Huge Toll from South Asia Floods Tied to Environmental Degradation Effects of Deforestation Devastate India, Nepal, and Bangladesh

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ACROSS South Asia, floods caused by torrential rains are drowning farmers and their cattle, tearing roofs from rafters, and sweeping virtually everything away.

The torrents that have killed nearly 3,000 people in three countries in South Asia in the last four weeks have been exacerbated by human development, particularly deforestation, some experts say.

Punjab - India's breadbasket and one of its most prosperous states - has been especially hard hit. Nearly 2,600 villages in Punjab and the neighboring state of Haryana have been inundated, and crops worth millions of dollars have been damaged.

Indian Air Force helicopters are dropping food packets on marooned villages, and the Army has been called out to lead relief efforts. But even though life in northern India is limping back to normal, rivers in eastern India continue to run above flood stage. In the northeast, vital rail links have been breached, cutting some parts of the region off from the rest of the country.

As in the United States, vast tracts of agricultural land have been damaged, crops destroyed, and bridges washed out.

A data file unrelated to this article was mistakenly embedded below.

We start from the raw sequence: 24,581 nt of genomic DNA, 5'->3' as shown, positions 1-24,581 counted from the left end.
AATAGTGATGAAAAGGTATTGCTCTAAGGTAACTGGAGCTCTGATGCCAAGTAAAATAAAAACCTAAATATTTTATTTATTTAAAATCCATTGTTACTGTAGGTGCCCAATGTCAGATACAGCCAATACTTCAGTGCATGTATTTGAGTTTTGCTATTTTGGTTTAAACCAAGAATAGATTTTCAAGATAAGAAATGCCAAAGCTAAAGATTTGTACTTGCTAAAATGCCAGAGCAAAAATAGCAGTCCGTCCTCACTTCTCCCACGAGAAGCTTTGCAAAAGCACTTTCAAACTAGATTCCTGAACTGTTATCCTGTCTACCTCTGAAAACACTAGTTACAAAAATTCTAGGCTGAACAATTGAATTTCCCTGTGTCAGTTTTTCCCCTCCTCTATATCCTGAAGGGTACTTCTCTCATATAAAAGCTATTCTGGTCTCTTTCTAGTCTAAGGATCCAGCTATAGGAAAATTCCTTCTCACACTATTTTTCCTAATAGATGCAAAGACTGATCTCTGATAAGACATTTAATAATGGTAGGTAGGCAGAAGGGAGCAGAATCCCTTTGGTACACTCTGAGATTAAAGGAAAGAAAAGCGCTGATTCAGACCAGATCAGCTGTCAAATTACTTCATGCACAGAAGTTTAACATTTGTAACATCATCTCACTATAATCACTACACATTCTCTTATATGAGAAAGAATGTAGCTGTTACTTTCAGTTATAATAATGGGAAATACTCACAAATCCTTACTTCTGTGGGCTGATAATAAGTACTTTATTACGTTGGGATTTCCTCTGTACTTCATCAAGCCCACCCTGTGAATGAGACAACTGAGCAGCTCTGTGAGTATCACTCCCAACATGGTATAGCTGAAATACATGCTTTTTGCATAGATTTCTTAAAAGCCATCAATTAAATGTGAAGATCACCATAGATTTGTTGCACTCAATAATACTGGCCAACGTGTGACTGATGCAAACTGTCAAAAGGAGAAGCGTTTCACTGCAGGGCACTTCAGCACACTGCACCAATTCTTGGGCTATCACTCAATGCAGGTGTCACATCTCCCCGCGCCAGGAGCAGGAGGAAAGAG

The irony is that, though South Asia is not unfamiliar with natural disasters, little has been done here in the way of disaster prevention.

In India, floods traditionally pose a serious problem in thickly populated states like Uttar Pradesh, Bihar, West Bengal, and Assam. According to official estimates, an average of 8.2 million acres of land are flooded annually. But a systematic approach to flood prevention is still missing. As Terry Jeggle, director of the Bangkok based Asian Disaster Preparedness center put it in a recent workshop here, "More money is put into providing relief than in prevention measures, because relief is politically more popular."

In the wake of the recent floods in India, Agriculture Minister Balram Jakhar announced that he would recommend larger sums for the states to deal with natural calamities. Mr. Jakhar conceded that lack of funds was affecting relief work. Only recently has the Indian government realized the urgency of working out a comprehensive policy to control floods. …